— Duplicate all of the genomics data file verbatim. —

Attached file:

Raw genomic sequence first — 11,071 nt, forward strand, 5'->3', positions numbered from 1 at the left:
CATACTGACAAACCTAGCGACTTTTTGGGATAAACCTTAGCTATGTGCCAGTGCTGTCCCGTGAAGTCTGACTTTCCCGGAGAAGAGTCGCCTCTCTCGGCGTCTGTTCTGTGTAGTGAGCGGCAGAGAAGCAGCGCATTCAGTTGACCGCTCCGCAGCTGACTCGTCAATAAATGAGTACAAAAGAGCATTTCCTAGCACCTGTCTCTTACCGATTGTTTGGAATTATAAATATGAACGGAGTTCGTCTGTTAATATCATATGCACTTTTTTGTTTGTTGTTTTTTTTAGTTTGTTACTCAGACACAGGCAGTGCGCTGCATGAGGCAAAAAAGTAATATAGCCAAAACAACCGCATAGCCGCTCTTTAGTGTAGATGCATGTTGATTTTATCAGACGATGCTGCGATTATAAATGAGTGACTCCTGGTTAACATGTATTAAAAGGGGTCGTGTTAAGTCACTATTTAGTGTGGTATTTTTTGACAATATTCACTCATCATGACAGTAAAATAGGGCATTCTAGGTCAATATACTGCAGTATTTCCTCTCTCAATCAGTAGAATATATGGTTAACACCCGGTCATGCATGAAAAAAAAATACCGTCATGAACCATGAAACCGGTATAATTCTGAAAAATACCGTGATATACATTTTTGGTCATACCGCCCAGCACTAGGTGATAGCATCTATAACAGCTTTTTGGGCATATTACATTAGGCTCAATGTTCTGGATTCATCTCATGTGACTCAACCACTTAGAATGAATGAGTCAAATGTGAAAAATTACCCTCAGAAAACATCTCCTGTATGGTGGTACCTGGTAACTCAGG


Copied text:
Raw genomic sequence first — 11,071 nt, forward strand, 5'->3', positions numbered from 1 at the left:
CATACTGACAAACCTAGCGACTTTTTGGGATAAACCTTAGCTATGTGCCAGTGCTGTCCCGTGAAGTCTGACTTTCCCGGAGAAGAGTCGCCTCTCTCGGCGTCTGTTCTGTGTAGTGAGCGGCAGAGAAGCAGCGCATTCAGTTGACCGCTCCGCAGCTGACTCGTCAATAAATGAGTACAAAAGAGCATTTCCTAGCACCTGTCTCTTACCGATTGTTTGGAATTATAAATATGAACGGAGTTCGTCTGTTAATATCATATGCACTTTTTTGTTTGTTGTTTTTTTTAGTTTGTTACTCAGACACAGGCAGTGCGCTGCATGAGGCAAAAAAGTAATATAGCCAAAACAACCGCATAGCCGCTCTTTAGTGTAGATGCATGTTGATTTTATCAGACGATGCTGCGATTATAAATGAGTGACTCCTGGTTAACATGTATTAAAAGGGGTCGTGTTAAGTCACTATTTAGTGTGGTATTTTTTGACAATATTCACTCATCATGACAGTAAAATAGGGCATTCTAGGTCAATATACTGCAGTATTTCCTCTCTCAATCAGTAGAATATATGGTTAACACCCGGTCATGCATGAAAAAAAAATACCGTCATGAACCATGAAACCGGTATAATTCTGAAAAATACCGTGATATACATTTTTGGTCATACCGCCCAGCACTAGGTGATAGCATCTATAACAGCTTTTTGGGCATATTACATTAGGCTCAATGTTCTGGATTCATCTCATGTGACTCAACCACTTAGAATGAATGAGTCAAATGTGAAAAATTACCCTCAGAAAACATCTCCTGTATGGTGGTACCTGGTAACTCAGG